The stock market continues its amazing run from the December 24th low and is now up about 18% since then. The percentage of stocks in the S&P 500 that are trading above their 50-day moving averages crossed above 90% for the first time in nearly three years. A breadth reading above 90% means there is massive participation across the S&P 500. While positive breadth does not automatically mean high market returns, readings above 90% have historically been bullish for forward returns.
The charts below show the market is still below all-time highs, but the cumulative advance-decline line has broken out to an all-time high (another positive breadth indicator). And the percentage of S&P 500 stocks trading above their 200-day moving average is grinding steadily higher.
(Source: Bespoke Investment Group)
The rally continues even as earnings growth estimates for 2019 are being sharply reduced. Earnings growth for 2019 is now forecast under 5%, down from 10% entering last year’s fourth quarter. If this trend continues, it’s even possible we will have an ‘earnings recession’ this year.
The question to focus on: has the market overshot to the upside in the first two months of the year, or have earnings projections shot too far to the downside? We think it is a little of both.
New Sector Leadership
Bull runs always have groups (industries or sectors) that lead the market higher. For example, it was the FANG stocks in 2017 that led the 20% advance in the S&P 500. What groups have propelled the market averages higher during its recent surge?
2017 – technology stocks (FANG), financials, consumer discretionary
2018 – health care, utilities (both underperformers in 2019)
2019 – industrials, tech (broader than FANG), energy
What’s interesting to us is how these leaders change over time–and that there can be a disconnect between immediate business prospects and market leadership. For example, in the midst of December’s concerns about slowing global growth, industrials first plunged but are now leading the pack higher in 2019. Why would (globally cyclical) industrials be leading the worldwide equity surge this year in the face of declining growth? Or why would health care stocks be the weakest performers this year after leading the sector parade in 2018? The market is not always rational. Some investors bet heavily on certain sectors outperforming in a given period (sector rotators). However, if portfolio returns are being driven by industry or sector bets, these groups can have large reversals.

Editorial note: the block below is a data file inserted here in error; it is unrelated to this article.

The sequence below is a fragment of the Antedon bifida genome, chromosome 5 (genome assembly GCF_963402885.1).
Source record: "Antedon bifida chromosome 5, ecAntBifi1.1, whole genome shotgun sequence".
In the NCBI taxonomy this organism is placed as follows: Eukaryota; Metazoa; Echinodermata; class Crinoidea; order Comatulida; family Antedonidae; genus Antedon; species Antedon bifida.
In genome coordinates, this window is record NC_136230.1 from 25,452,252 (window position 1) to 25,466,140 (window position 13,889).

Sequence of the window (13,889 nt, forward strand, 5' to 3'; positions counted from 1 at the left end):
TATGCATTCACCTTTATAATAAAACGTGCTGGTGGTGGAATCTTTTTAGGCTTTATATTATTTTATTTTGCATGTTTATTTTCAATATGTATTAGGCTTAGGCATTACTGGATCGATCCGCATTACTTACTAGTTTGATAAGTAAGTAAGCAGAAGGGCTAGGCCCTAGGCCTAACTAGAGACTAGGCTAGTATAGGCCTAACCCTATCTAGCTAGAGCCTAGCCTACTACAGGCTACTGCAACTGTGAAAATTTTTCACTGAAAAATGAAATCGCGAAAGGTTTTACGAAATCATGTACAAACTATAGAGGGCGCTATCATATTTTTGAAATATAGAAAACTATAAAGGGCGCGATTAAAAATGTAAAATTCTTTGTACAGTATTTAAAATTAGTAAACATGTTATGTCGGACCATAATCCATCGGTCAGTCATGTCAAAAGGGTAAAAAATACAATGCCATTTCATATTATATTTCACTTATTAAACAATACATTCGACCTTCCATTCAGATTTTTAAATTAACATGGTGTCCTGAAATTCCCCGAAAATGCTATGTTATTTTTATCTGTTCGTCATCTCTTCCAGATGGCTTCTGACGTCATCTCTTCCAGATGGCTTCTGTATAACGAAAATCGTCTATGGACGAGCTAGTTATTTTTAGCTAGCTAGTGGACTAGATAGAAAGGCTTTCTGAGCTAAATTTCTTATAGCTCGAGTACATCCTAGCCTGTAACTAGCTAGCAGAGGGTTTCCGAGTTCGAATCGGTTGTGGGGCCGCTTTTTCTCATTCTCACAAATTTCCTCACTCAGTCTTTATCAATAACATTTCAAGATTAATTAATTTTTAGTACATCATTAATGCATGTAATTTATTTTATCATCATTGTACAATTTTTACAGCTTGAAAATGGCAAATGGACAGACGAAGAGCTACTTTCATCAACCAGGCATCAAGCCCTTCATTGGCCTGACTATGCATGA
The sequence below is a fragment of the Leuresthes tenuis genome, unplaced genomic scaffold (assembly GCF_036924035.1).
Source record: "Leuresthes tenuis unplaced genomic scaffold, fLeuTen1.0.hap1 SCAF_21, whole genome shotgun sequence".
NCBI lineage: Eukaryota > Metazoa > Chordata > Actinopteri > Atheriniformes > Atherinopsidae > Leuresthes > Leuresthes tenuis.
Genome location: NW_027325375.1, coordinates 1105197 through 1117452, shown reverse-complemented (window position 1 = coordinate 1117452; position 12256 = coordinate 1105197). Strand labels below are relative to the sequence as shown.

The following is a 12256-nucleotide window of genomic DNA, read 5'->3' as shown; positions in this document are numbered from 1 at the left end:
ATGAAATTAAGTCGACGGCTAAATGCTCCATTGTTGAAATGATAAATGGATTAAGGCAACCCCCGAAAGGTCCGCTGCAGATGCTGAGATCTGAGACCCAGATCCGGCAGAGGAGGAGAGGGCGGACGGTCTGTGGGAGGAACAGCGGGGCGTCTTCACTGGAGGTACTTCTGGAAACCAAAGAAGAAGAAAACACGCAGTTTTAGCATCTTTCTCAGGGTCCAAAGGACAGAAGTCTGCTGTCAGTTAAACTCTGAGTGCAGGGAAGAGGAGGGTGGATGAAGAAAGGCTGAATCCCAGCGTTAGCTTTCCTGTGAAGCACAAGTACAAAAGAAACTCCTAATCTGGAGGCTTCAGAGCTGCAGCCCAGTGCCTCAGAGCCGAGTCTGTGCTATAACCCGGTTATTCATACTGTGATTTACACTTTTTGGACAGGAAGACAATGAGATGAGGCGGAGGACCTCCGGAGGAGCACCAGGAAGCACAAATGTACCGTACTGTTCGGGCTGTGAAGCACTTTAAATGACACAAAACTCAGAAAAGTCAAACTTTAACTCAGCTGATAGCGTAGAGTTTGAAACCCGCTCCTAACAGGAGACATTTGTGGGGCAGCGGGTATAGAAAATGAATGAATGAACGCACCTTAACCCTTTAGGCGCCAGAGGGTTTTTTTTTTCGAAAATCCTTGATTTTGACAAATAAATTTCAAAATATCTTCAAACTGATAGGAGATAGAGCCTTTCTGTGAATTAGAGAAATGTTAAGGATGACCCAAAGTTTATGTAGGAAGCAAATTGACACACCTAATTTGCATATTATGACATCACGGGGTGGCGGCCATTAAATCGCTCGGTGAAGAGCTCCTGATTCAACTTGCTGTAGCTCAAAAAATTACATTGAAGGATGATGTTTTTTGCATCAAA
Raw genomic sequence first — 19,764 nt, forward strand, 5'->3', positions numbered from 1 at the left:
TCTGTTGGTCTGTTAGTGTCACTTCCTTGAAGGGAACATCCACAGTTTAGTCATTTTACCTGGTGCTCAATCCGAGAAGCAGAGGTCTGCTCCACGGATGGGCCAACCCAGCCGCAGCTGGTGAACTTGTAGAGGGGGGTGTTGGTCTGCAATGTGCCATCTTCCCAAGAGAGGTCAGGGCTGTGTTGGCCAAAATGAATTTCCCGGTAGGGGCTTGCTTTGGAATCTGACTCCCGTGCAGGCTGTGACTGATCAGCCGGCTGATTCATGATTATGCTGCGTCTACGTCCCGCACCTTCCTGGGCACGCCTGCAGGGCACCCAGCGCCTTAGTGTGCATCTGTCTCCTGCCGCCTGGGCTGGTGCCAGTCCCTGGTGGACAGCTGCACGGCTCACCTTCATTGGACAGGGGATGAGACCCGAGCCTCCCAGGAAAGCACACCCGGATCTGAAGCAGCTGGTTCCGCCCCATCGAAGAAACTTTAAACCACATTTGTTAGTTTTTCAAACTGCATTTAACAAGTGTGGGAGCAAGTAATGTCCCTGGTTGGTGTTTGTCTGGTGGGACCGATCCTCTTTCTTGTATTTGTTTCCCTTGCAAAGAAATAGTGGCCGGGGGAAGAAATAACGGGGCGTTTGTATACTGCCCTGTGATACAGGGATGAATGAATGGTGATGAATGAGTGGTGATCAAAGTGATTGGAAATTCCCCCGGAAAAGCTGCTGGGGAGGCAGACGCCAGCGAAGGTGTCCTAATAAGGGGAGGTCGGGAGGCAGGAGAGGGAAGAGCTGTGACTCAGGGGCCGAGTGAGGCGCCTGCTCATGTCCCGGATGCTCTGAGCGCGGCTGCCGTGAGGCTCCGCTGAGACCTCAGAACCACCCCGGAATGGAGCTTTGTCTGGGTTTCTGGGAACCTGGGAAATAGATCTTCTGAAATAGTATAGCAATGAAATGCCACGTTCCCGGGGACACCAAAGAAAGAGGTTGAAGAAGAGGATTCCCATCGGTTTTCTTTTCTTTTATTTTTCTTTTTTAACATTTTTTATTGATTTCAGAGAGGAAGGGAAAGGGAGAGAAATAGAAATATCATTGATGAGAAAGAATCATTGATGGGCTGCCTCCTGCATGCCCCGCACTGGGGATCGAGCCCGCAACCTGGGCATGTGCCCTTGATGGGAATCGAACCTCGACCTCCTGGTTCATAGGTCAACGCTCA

If sector leadership isn’t always logical and can change in a heartbeat, what should investors do? We stay diversified and weight sectors approximately in line with the market benchmarks. Of course, we all have our favorites–ours include health care stocks, which offer both offensive and defensive characteristics (and positive long-term demographic trends). But to make large incorrect bets over the long-term can devastate portfolio returns. We don’t try to outsmart an often irrational and unpredictable market and instead own a basket of stocks representative of corporate America.